Within the context of this project, reloading the .41 Special wildcat, standard 7/8″-14 thread Redding dies were utilized. For use in the Hornady Classic Press, and with Lock-N-Load bushings, the Redding die lock ring were replaced with a Hornady Sure-Loc die locking rings.

The bushing was twist locked into the press with light hand effort, the sizer die wass adjusted down until it just touched the press’s shell holder with the ram raised, then the Sure-Loc ring was tightened down into contact with the bushing. The clamping screw on the locking ring was then tightened.

The benefit of the Lock-N-Load bushing is speed. Any die set can be adjusted in a press with its lock ring tightened to preserve die adjustment in the press. However, it takes roughly twenty die rotations to install and twenty to remove a die. With a bushing circumference of 3.377″, and a lug width of 0.056″, there is only a 6° twist for separation. So turn the die 0.056″ counterclockwise and it pops right out.

The Lock-N-Load bushings are extremely long wearing, even under heavy usage. However, the rubber O ring that maintains a snug fit between bushing and press sometimes wear out, tire out or get damaged. Replacement O rings cost pennies, and can be purchased in most hardware or home improvement stores.

The practical use of Hornady Lock-N-Load bushings depends very much on a handloader’s circumstances. We have over 250 sets of dies at the shop. Some are used routinely, others may not see more than singular use, others are used with high frequency. The latter classification can, and does, find utility in the use of Hornady Lock-N-Load bushings. So the .17-357 RG and the 500 Jeffery, probably not so much. The 223 Rem, 45 Auto, 9mm Luger, and 7x57mm dies get a constant workout, so they receive Lock-N-Load bushings.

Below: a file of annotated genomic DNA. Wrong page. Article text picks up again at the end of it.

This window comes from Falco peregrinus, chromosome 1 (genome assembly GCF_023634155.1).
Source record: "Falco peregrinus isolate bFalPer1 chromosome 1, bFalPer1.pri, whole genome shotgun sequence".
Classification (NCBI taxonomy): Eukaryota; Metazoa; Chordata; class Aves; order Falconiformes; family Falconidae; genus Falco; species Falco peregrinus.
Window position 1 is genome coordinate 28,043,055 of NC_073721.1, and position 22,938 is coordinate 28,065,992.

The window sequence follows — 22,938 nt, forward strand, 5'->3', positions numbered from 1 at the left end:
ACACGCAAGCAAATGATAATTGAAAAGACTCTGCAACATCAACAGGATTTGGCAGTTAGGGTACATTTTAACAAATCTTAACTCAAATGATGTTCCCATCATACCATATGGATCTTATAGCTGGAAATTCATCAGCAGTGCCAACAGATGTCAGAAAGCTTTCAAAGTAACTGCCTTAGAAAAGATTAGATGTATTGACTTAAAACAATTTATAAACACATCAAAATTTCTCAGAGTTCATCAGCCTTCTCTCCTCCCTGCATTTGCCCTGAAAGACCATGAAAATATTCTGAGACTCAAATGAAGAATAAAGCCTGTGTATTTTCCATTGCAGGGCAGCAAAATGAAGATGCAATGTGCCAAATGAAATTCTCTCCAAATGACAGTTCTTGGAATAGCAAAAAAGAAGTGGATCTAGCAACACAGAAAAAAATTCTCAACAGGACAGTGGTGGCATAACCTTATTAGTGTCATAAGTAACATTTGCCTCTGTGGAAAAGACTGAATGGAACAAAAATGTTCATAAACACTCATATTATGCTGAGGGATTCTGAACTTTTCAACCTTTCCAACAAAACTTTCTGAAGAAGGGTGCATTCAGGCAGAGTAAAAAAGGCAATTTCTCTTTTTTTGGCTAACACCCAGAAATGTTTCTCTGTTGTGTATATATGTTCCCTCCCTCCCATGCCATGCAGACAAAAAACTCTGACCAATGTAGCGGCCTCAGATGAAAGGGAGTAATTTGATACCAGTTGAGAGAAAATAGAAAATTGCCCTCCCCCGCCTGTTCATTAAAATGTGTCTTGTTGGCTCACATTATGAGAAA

The Hornady Single Classic press and kits were impressive…

Above, a Redding sizer die, utilizing a Hornady lock ring and Loc-N-Load bushing, with the nose of the die adjusted to contact the shell holder with the ram raised to the top of its stroke. Everything pictured is included in the Deluxe kit with the exception of die.

Sizing non-standard casings

Pictured above, L-R” 41 Mag brass trimmed to 41 Special Length, post sizer die .41 Special brass, the same after an expander die pass.

Casing Case Length Case Mouth O.D. “ Case Body @Rim
Trimmed .41 Remington Magnum 1.165 0.435 0.433
Sized .41 Special 1.165 0.426 0.433
New expanded .41 Special 1.165 0.432 0.433

The sizer die from Redding is aggressive, formed the brass well undersized, before opening the case back up in the expander step. Does that matter? Only in that working brass shortens its life, or creates a need to anneal it to extend its life. Where a wildcat requires creation of brass, and where reloading costs have significantly increased in general, extending brass life is important. Less forming and reforming is beneficial.

To the Hornady Classic press’s credit, sizing effort was modest. Producing a few hundred casings was not fatiguing, and the mechanical advantage and lack of deflection in the press made for precise, repetitive results.